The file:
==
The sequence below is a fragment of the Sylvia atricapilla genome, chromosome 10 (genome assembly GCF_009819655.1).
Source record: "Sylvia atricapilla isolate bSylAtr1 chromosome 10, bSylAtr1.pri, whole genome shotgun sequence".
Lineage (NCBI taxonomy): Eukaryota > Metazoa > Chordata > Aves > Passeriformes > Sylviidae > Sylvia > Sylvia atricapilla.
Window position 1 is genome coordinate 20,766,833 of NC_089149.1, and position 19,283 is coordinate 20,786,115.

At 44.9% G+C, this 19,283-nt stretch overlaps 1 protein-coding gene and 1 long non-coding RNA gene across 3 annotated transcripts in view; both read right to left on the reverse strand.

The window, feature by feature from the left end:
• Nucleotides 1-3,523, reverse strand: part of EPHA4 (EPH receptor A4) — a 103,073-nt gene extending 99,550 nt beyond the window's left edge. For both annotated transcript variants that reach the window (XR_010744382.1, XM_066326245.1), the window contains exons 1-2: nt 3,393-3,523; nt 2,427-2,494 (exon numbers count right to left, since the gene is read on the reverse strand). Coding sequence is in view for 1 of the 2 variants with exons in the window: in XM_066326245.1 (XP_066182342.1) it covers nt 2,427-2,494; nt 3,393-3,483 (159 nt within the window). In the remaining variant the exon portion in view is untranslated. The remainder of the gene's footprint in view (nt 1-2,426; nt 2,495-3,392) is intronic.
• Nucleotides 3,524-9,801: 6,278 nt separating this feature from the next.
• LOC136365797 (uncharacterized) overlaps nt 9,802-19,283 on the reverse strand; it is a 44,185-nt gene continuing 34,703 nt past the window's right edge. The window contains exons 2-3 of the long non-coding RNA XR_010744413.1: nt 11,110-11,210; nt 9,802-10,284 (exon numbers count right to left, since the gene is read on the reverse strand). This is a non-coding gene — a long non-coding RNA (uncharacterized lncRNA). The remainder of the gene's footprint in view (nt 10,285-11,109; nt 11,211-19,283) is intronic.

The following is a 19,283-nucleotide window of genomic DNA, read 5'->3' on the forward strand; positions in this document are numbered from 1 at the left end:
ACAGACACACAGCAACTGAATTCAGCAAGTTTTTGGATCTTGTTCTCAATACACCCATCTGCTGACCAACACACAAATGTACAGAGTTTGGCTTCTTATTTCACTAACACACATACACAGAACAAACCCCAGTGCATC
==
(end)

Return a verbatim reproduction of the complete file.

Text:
The sequence below is a fragment of the Sylvia atricapilla genome, chromosome 10 (genome assembly GCF_009819655.1).
Source record: "Sylvia atricapilla isolate bSylAtr1 chromosome 10, bSylAtr1.pri, whole genome shotgun sequence".
Lineage (NCBI taxonomy): Eukaryota > Metazoa > Chordata > Aves > Passeriformes > Sylviidae > Sylvia > Sylvia atricapilla.
Window position 1 is genome coordinate 20,766,833 of NC_089149.1, and position 19,283 is coordinate 20,786,115.

At 44.9% G+C, this 19,283-nt stretch overlaps 1 protein-coding gene and 1 long non-coding RNA gene across 3 annotated transcripts in view; both read right to left on the reverse strand.

The window, feature by feature from the left end:
• Nucleotides 1-3,523, reverse strand: part of EPHA4 (EPH receptor A4) — a 103,073-nt gene extending 99,550 nt beyond the window's left edge. For both annotated transcript variants that reach the window (XR_010744382.1, XM_066326245.1), the window contains exons 1-2: nt 3,393-3,523; nt 2,427-2,494 (exon numbers count right to left, since the gene is read on the reverse strand). Coding sequence is in view for 1 of the 2 variants with exons in the window: in XM_066326245.1 (XP_066182342.1) it covers nt 2,427-2,494; nt 3,393-3,483 (159 nt within the window). In the remaining variant the exon portion in view is untranslated. The remainder of the gene's footprint in view (nt 1-2,426; nt 2,495-3,392) is intronic.
• Nucleotides 3,524-9,801: 6,278 nt separating this feature from the next.
• LOC136365797 (uncharacterized) overlaps nt 9,802-19,283 on the reverse strand; it is a 44,185-nt gene continuing 34,703 nt past the window's right edge. The window contains exons 2-3 of the long non-coding RNA XR_010744413.1: nt 11,110-11,210; nt 9,802-10,284 (exon numbers count right to left, since the gene is read on the reverse strand). This is a non-coding gene — a long non-coding RNA (uncharacterized lncRNA). The remainder of the gene's footprint in view (nt 10,285-11,109; nt 11,211-19,283) is intronic.

The following is a 19,283-nucleotide window of genomic DNA, read 5'->3' on the forward strand; positions in this document are numbered from 1 at the left end:
ACAGACACACAGCAACTGAATTCAGCAAGTTTTTGGATCTTGTTCTCAATACACCCATCTGCTGACCAACACACAAATGTACAGAGTTTGGCTTCTTATTTCACTAACACACATACACAGAACAAACCCCAGTGCATC